Monday, March 7, 2022
Employee Status: Not a New Problem
Fresh off a presentation on the Gig economy at an ABA function, and in preparation for a lecture I will be delivering to my students this week, I am inspired to reproduce the language of a decades-old U.S. Supreme Court labor law case:
The argument assumes that there is some simple, uniform and easily applicable test which the courts have used, in dealing with such problems, to determine whether persons doing work for others fall in one class or the other [i.e., independent contractor or employee]. Unfortunately this is not true. Only by a long and tortuous history was the simple formulation worked out which has been stated most frequently as ‘the test’ for deciding whether one who hires another is responsible in tort for his wrongdoing [i.e. Restatement 2nd of Agency Section 220]. But this formula has been by no means exclusively controlling in the solution of other problems. And its simplicity has been illusory because it is more largely simplicity of formulation than of application. Few problems in the law have given greater variety of application and conflict in results than the cases arising in the borderland between what is clearly an employer-employee relationship and what is clearly one of independent entrepreneurial dealing. This is true within the limited field of determining vicarious liability in tort. It becomes more so when the field is expanded to include all of the possible applications of the distinction.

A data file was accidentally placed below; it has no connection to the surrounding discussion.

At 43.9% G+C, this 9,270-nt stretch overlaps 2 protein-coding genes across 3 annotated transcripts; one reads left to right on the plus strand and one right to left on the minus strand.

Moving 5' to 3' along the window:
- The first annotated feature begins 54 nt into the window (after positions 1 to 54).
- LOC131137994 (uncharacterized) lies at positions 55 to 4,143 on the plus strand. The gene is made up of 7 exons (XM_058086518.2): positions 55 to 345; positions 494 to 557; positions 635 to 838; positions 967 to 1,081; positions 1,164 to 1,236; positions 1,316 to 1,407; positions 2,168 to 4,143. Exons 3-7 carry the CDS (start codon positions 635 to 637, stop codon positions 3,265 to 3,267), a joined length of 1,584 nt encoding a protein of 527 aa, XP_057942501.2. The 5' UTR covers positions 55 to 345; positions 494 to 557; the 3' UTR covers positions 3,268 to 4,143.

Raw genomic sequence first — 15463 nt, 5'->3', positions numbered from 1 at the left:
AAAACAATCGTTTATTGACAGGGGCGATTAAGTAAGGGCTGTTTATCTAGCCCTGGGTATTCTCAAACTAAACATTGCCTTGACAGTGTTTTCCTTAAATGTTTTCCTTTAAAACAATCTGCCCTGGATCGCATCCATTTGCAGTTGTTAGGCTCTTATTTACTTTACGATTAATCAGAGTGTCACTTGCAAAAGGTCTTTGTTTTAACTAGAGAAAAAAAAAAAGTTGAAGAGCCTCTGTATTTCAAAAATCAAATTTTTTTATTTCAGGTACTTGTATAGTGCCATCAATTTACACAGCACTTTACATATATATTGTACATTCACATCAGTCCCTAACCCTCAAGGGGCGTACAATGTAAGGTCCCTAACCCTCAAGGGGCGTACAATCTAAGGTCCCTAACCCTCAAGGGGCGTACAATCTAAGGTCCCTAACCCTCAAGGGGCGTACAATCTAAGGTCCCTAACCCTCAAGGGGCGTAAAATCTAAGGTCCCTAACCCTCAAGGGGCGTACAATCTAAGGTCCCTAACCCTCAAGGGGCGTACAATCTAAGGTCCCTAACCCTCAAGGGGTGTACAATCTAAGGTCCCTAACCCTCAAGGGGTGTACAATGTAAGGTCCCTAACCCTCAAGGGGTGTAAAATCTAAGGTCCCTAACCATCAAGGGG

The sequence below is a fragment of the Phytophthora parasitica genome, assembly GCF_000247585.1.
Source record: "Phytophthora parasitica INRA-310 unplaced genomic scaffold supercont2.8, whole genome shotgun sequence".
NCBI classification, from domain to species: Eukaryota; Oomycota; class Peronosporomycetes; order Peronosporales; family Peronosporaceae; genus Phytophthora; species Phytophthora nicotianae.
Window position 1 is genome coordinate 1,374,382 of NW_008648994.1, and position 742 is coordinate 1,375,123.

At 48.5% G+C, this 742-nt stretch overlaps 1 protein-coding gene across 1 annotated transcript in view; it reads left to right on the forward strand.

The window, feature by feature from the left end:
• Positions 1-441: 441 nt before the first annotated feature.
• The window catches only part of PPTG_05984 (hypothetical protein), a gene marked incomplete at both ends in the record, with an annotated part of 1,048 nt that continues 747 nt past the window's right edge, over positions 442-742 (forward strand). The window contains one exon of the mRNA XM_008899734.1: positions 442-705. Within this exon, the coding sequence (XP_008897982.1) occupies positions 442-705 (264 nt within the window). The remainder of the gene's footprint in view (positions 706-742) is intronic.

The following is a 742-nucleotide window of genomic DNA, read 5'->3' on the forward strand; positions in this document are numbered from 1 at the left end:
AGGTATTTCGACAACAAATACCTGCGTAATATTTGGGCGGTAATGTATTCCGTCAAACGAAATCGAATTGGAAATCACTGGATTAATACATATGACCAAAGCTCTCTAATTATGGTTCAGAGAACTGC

It is hardly necessary to stress particular instances of these variations or to emphasize that they have arisen principally, first, in the struggle of the courts to work out common-law liabilities where the legislature has given no guides for judgment, more recently also under statutes which have posed the same problem for solution in the light of the enactment's particular terms and purposes. It is enough to point out that, with reference to an identical problem, results may be contrary over a very considerable region of doubt in applying the distinction, depending upon the state or jurisdiction where the determination is made; and that within a single jurisdiction a person who, for instance, is held to be an ‘independent contractor’ for the purpose of imposing vicarious liability in tort may be an ‘employee’ for the purposes of particular legislation, such as unemployment compensation . . . In short, the assumed simplicity and uniformity, resulting from application of ‘common-law standards,’ does not exist. . . N.L.R.B. v. Hearst Publications, 322 U.S. 111 (1944).
So, put your thumb on whatever side of the scale you like, but please don't pretend you are acting in accord with "settled" principles of law. Employment policy is tough and brutally fact-dependent. And if you eviscerate employment law the social policies previously delivered through the medium of that law will likely be transferred elsewhere, and who knows how?
Michael C. Duff